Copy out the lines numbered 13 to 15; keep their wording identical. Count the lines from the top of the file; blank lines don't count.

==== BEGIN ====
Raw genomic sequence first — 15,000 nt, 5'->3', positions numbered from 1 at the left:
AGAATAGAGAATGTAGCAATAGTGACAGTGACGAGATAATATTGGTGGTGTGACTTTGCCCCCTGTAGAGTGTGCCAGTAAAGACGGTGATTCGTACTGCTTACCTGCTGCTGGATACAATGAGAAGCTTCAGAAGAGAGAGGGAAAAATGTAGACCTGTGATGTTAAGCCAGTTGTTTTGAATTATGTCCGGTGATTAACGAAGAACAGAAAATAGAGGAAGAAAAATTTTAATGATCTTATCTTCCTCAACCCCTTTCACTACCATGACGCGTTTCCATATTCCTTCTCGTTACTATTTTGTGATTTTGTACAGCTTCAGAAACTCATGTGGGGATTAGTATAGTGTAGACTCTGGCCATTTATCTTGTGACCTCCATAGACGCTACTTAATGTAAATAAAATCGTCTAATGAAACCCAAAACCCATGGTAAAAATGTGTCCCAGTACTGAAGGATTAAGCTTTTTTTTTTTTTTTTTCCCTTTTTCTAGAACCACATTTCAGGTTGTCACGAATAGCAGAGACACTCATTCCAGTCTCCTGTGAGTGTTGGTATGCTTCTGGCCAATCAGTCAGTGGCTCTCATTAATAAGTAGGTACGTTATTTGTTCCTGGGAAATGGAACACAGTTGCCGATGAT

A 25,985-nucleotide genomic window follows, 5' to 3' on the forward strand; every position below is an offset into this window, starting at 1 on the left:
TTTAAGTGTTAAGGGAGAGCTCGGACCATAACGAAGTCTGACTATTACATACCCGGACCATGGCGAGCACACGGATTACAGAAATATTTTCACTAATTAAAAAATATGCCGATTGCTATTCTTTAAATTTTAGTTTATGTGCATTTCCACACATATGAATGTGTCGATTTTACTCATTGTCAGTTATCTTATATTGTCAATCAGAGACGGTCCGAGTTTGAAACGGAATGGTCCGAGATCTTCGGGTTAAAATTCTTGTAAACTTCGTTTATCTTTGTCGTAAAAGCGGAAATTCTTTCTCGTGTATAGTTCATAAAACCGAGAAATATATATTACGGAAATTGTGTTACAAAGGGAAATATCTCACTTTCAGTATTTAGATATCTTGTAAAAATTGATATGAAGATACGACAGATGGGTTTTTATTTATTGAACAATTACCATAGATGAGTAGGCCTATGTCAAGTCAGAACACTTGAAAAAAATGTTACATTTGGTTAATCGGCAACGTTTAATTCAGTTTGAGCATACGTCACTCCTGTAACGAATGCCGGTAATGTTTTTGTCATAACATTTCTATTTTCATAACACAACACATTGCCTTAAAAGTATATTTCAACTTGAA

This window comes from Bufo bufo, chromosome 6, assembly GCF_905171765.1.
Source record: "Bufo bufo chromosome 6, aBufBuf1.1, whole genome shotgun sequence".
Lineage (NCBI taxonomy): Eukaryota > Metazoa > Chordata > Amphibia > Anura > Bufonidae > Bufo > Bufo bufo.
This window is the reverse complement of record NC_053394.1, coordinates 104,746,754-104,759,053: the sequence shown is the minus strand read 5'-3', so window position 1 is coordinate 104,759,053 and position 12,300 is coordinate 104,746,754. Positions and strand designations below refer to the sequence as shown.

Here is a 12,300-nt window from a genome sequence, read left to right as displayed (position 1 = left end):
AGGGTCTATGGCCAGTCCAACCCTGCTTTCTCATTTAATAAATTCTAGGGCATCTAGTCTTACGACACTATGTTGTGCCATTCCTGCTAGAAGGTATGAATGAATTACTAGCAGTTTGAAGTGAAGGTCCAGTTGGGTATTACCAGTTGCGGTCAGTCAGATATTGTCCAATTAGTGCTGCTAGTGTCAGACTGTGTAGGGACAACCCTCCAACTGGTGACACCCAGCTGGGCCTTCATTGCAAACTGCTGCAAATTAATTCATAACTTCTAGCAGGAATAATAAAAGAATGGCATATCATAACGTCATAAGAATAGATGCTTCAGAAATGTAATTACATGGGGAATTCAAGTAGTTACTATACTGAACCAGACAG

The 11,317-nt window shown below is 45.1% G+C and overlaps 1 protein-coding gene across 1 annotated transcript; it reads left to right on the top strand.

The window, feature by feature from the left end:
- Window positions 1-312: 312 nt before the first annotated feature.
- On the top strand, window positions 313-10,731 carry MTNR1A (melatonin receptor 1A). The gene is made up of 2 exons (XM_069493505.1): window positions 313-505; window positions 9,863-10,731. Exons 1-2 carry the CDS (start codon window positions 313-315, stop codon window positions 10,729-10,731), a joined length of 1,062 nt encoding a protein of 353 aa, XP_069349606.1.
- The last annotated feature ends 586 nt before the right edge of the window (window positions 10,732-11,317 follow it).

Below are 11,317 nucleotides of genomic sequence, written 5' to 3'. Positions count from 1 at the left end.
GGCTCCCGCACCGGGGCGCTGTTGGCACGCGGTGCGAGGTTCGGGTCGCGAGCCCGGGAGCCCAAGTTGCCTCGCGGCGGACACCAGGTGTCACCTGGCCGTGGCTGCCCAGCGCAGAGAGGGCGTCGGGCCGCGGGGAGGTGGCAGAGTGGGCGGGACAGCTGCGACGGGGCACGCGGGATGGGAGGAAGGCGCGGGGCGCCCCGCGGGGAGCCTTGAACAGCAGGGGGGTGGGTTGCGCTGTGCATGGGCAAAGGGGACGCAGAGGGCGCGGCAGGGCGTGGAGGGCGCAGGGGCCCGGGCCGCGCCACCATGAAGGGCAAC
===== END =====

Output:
- Window positions 1-312: 312 nt before the first annotated feature.
- On the top strand, window positions 313-10,731 carry MTNR1A (melatonin receptor 1A). The gene is made up of 2 exons (XM_069493505.1): window positions 313-505; window positions 9,863-10,731. Exons 1-2 carry the CDS (start codon window positions 313-315, stop codon window positions 10,729-10,731), a joined length of 1,062 nt encoding a protein of 353 aa, XP_069349606.1.
- The last annotated feature ends 586 nt before the right edge of the window (window positions 10,732-11,317 follow it).